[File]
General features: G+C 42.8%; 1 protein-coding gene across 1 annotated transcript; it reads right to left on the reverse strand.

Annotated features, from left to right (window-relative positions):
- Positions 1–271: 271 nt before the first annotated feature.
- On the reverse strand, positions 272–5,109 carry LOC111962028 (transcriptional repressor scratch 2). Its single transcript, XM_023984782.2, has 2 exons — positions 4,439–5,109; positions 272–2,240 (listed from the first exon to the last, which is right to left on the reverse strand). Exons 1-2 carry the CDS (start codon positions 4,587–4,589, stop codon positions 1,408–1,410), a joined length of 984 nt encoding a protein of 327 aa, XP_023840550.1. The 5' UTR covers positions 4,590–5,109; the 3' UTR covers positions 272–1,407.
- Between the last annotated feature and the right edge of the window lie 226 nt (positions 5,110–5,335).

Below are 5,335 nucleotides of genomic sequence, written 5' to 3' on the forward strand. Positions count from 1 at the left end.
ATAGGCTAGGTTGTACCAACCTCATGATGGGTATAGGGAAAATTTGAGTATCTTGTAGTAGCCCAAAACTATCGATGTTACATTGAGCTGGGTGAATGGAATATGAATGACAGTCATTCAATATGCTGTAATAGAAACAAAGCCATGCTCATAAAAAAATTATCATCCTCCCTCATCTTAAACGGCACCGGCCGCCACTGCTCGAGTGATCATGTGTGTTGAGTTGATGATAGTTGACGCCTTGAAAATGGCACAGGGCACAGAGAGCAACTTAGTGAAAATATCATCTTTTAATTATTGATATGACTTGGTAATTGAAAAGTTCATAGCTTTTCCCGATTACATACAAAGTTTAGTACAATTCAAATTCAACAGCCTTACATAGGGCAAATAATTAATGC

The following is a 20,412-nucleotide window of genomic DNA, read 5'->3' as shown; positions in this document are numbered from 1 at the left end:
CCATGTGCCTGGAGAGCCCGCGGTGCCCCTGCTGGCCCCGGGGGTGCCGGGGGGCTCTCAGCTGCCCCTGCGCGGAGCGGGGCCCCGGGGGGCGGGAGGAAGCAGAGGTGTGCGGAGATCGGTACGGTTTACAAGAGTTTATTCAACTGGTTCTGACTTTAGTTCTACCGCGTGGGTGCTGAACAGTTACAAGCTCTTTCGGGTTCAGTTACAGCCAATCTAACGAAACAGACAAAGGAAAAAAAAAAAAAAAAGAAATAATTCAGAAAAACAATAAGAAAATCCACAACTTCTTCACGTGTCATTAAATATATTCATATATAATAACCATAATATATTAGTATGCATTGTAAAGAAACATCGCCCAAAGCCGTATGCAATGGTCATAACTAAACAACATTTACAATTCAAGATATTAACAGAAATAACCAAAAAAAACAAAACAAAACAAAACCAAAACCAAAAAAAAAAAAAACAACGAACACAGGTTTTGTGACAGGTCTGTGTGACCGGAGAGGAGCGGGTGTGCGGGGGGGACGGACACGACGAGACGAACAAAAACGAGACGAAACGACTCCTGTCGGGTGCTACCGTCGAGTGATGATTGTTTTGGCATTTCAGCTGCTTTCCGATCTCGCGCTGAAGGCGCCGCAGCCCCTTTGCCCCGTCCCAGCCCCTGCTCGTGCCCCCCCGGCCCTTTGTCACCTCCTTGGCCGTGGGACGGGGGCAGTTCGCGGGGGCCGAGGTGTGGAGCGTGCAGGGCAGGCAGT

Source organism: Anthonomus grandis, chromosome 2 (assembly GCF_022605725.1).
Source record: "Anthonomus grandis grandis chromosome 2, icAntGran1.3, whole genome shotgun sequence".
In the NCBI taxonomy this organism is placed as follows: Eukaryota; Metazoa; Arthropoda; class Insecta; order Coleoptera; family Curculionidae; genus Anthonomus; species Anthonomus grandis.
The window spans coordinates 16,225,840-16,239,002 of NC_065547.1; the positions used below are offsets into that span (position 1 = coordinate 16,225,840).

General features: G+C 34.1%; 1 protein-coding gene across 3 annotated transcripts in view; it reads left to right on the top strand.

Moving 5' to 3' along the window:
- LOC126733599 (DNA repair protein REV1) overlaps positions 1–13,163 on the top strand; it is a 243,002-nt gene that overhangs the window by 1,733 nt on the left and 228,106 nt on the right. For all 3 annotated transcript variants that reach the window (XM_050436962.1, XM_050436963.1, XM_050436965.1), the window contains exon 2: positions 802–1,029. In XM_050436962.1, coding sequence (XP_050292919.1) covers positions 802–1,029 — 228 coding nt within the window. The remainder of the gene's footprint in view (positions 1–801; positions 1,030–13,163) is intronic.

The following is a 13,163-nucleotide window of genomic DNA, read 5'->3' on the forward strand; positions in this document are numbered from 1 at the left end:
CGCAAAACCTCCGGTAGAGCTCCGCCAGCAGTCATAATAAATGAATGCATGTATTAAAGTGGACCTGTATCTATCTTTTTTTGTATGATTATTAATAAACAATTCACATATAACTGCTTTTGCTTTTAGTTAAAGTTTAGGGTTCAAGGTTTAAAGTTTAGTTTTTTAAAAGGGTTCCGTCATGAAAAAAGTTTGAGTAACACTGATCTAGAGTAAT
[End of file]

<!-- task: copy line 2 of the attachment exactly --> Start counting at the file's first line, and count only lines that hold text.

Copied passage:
Annotated features, from left to right (window-relative positions):